So, yeah, I, you know, got into this after 9/11 because of border control. And, you know, again, I had, you know, I was very- very-ambitious, let's say, in my projections about how fast I thought that was going to get adopted. And it's kind of been a slow roll. It hasn't really been, like, we haven't seen the typical hockey stick. It's been much more of a continual growth in the industry and what's happened in the last few years is it really has shifted much more to passenger facilitation and Acuity has tracked this market, for years and we have deployment lists in terms of, you know, where people are using border control and passenger facilitation, that sort of thing.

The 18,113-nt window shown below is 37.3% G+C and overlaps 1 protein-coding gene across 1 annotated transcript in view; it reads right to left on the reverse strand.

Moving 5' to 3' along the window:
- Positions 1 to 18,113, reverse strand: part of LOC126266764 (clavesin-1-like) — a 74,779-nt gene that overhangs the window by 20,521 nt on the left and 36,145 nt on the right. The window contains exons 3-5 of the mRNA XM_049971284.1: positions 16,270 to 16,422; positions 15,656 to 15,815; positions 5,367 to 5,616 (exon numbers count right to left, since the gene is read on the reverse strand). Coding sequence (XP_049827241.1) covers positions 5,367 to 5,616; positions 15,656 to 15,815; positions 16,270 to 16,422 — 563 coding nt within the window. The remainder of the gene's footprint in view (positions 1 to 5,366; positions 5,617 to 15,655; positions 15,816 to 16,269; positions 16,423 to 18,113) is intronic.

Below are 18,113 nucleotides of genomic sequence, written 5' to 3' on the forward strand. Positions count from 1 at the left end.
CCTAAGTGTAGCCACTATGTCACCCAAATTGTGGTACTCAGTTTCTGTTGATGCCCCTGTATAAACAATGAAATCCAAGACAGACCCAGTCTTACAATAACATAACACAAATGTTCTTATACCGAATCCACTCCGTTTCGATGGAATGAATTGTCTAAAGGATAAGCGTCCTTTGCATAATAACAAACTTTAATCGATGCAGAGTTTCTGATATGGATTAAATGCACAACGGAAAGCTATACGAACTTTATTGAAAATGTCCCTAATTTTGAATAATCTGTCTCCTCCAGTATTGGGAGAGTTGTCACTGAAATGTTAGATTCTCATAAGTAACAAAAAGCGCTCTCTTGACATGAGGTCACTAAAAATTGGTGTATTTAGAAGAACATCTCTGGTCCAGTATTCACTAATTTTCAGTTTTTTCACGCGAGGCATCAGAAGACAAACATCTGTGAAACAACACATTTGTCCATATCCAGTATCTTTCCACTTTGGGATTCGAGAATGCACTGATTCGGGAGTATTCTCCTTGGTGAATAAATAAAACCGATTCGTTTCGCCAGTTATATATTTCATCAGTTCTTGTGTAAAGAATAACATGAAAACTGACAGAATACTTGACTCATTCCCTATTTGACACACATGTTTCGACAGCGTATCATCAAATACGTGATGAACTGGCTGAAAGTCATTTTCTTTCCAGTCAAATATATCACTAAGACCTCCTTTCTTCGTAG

I think what we're going to see more and more of, and we're starting to see this now, is that the journey actually starting on your couch at home with your phone. And we're seeing that more and more where people can actually enroll, put their travel documents in, like start that journey where you, you know, get all that stuff done upfront and then you can get to the airport and then you can be validated, right? The thing about traveling, which is different than a lot of other types of things that we do, right? For example, accessing our bank accounts is when you, when you buy a ticket on a flight, then, it's clear where you're going to be, when you're going to be there, how long, you know, what days you're going to be there. This is not data that has to sit there forever, right? They can, you can load that data up in your mobile phone and go. Okay, on Tuesday, Maxine's flying from Denver to London. And so, you know, we need to understand, you know, that she's going to move to the airport - okay, fine. We can have her picture on available from her passport, which, you know, we have, which she's just loaded up or which we have access to through the Department of State. And we can download that image for some period of time so that she can move to the airport, right? Without having to do all this other like, okay, check my documents and scan this. And what we're seeing is this movement from kind of moving away from- from-what was really face and finger or iris, plus a travel credential to like, yeah, let me just enroll on my mobile phone at home with my face. And then we'll do all that matching in the background. And then when you show up at the airport, you can just kind of walk through these spaces, right? This is, that's where we're going and I think it's really interesting. Like Delta, for example, has pushed this in domestic flights, where you can get through the TSA checkpoint and board your flight without having to produce a document. Because the back, the checks already been done in the background, right? And that's really, that's the kind of thing that speeds up the process that people are happy about. And there, you know, there are concerns about privacy concerns and data concerns and all the rest of that. And those are genuine and real. But as I said, when I, back to that first conference I attended in, on, Halloween, in 2001, I said, you know, give someone 3,000 frequent flyer miles, and they'll tell you anything right. If people can get through the airport quicker, like, you know, the threshold of where their privacy concerns - are - tends to dissipate really, really quickly when it's like, okay, can I get to the airport in 20 minutes instead of two and a half hours?